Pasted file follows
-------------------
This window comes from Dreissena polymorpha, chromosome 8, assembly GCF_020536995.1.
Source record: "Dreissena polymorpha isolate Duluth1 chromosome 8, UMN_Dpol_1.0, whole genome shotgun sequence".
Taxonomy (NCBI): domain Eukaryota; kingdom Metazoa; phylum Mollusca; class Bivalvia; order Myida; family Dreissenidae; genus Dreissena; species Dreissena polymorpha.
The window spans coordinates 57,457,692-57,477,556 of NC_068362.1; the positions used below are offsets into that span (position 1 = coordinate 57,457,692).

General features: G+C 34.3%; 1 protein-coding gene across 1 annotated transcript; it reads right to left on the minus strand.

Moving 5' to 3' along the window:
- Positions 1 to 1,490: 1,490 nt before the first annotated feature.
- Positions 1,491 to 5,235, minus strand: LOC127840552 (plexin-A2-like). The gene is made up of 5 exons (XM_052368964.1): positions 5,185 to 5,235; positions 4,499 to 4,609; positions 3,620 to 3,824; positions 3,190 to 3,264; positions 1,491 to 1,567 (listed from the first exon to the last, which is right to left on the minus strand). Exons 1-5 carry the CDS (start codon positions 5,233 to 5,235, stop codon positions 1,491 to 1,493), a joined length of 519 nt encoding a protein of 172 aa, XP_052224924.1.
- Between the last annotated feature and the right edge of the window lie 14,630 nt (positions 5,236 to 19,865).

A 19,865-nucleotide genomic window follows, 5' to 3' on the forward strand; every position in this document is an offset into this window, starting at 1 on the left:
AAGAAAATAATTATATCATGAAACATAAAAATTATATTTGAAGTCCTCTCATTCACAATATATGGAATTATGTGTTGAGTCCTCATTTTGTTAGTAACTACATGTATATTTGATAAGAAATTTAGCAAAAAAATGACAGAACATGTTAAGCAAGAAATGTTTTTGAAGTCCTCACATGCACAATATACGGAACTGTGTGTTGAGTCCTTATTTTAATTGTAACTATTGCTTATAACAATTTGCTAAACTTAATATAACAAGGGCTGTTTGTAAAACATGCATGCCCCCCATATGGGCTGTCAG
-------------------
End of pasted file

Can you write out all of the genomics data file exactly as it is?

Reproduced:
This window comes from Dreissena polymorpha, chromosome 8, assembly GCF_020536995.1.
Source record: "Dreissena polymorpha isolate Duluth1 chromosome 8, UMN_Dpol_1.0, whole genome shotgun sequence".
Taxonomy (NCBI): domain Eukaryota; kingdom Metazoa; phylum Mollusca; class Bivalvia; order Myida; family Dreissenidae; genus Dreissena; species Dreissena polymorpha.
The window spans coordinates 57,457,692-57,477,556 of NC_068362.1; the positions used below are offsets into that span (position 1 = coordinate 57,457,692).

General features: G+C 34.3%; 1 protein-coding gene across 1 annotated transcript; it reads right to left on the minus strand.

Moving 5' to 3' along the window:
- Positions 1 to 1,490: 1,490 nt before the first annotated feature.
- Positions 1,491 to 5,235, minus strand: LOC127840552 (plexin-A2-like). The gene is made up of 5 exons (XM_052368964.1): positions 5,185 to 5,235; positions 4,499 to 4,609; positions 3,620 to 3,824; positions 3,190 to 3,264; positions 1,491 to 1,567 (listed from the first exon to the last, which is right to left on the minus strand). Exons 1-5 carry the CDS (start codon positions 5,233 to 5,235, stop codon positions 1,491 to 1,493), a joined length of 519 nt encoding a protein of 172 aa, XP_052224924.1.
- Between the last annotated feature and the right edge of the window lie 14,630 nt (positions 5,236 to 19,865).

A 19,865-nucleotide genomic window follows, 5' to 3' on the forward strand; every position in this document is an offset into this window, starting at 1 on the left:
AAGAAAATAATTATATCATGAAACATAAAAATTATATTTGAAGTCCTCTCATTCACAATATATGGAATTATGTGTTGAGTCCTCATTTTGTTAGTAACTACATGTATATTTGATAAGAAATTTAGCAAAAAAATGACAGAACATGTTAAGCAAGAAATGTTTTTGAAGTCCTCACATGCACAATATACGGAACTGTGTGTTGAGTCCTTATTTTAATTGTAACTATTGCTTATAACAATTTGCTAAACTTAATATAACAAGGGCTGTTTGTAAAACATGCATGCCCCCCATATGGGCTGTCAG